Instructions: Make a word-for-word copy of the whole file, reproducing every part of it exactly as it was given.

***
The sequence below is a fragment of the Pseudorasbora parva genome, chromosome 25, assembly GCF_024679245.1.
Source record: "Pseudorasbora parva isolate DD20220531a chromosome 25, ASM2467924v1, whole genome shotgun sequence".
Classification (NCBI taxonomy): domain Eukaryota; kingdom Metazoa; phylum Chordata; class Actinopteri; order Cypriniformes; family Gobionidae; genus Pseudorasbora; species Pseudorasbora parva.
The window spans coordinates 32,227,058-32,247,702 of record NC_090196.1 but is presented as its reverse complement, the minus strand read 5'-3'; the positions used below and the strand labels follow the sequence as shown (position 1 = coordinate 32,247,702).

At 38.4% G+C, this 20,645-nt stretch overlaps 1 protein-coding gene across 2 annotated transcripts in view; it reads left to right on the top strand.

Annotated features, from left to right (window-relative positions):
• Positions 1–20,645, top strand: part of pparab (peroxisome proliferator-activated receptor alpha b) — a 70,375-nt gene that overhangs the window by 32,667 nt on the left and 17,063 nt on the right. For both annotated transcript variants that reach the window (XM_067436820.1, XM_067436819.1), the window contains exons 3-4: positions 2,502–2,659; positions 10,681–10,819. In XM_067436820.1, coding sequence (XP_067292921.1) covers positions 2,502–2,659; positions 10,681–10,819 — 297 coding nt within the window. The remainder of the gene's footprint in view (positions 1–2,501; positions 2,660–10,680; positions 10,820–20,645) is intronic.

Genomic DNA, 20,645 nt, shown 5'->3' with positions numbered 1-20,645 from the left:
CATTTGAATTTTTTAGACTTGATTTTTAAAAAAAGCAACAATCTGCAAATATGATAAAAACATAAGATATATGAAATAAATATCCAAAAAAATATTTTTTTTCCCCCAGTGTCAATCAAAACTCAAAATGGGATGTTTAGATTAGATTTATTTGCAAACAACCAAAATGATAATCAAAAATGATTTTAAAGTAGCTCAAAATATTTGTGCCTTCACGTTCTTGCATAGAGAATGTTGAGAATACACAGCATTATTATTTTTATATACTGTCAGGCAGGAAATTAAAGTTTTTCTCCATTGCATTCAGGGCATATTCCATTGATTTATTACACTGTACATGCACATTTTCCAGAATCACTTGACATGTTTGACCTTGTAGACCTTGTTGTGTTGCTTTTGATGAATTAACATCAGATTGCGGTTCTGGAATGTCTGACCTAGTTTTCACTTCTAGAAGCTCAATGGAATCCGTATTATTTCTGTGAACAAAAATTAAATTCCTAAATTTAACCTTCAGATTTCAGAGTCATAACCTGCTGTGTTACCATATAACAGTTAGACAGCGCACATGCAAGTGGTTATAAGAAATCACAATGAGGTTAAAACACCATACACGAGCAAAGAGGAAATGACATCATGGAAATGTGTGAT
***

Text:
The sequence below is a fragment of the Pseudorasbora parva genome, chromosome 25, assembly GCF_024679245.1.
Source record: "Pseudorasbora parva isolate DD20220531a chromosome 25, ASM2467924v1, whole genome shotgun sequence".
Classification (NCBI taxonomy): domain Eukaryota; kingdom Metazoa; phylum Chordata; class Actinopteri; order Cypriniformes; family Gobionidae; genus Pseudorasbora; species Pseudorasbora parva.
The window spans coordinates 32,227,058-32,247,702 of record NC_090196.1 but is presented as its reverse complement, the minus strand read 5'-3'; the positions used below and the strand labels follow the sequence as shown (position 1 = coordinate 32,247,702).

At 38.4% G+C, this 20,645-nt stretch overlaps 1 protein-coding gene across 2 annotated transcripts in view; it reads left to right on the top strand.

Annotated features, from left to right (window-relative positions):
• Positions 1–20,645, top strand: part of pparab (peroxisome proliferator-activated receptor alpha b) — a 70,375-nt gene that overhangs the window by 32,667 nt on the left and 17,063 nt on the right. For both annotated transcript variants that reach the window (XM_067436820.1, XM_067436819.1), the window contains exons 3-4: positions 2,502–2,659; positions 10,681–10,819. In XM_067436820.1, coding sequence (XP_067292921.1) covers positions 2,502–2,659; positions 10,681–10,819 — 297 coding nt within the window. The remainder of the gene's footprint in view (positions 1–2,501; positions 2,660–10,680; positions 10,820–20,645) is intronic.

Genomic DNA, 20,645 nt, shown 5'->3' with positions numbered 1-20,645 from the left:
CATTTGAATTTTTTAGACTTGATTTTTAAAAAAAGCAACAATCTGCAAATATGATAAAAACATAAGATATATGAAATAAATATCCAAAAAAATATTTTTTTTCCCCCAGTGTCAATCAAAACTCAAAATGGGATGTTTAGATTAGATTTATTTGCAAACAACCAAAATGATAATCAAAAATGATTTTAAAGTAGCTCAAAATATTTGTGCCTTCACGTTCTTGCATAGAGAATGTTGAGAATACACAGCATTATTATTTTTATATACTGTCAGGCAGGAAATTAAAGTTTTTCTCCATTGCATTCAGGGCATATTCCATTGATTTATTACACTGTACATGCACATTTTCCAGAATCACTTGACATGTTTGACCTTGTAGACCTTGTTGTGTTGCTTTTGATGAATTAACATCAGATTGCGGTTCTGGAATGTCTGACCTAGTTTTCACTTCTAGAAGCTCAATGGAATCCGTATTATTTCTGTGAACAAAAATTAAATTCCTAAATTTAACCTTCAGATTTCAGAGTCATAACCTGCTGTGTTACCATATAACAGTTAGACAGCGCACATGCAAGTGGTTATAAGAAATCACAATGAGGTTAAAACACCATACACGAGCAAAGAGGAAATGACATCATGGAAATGTGTGAT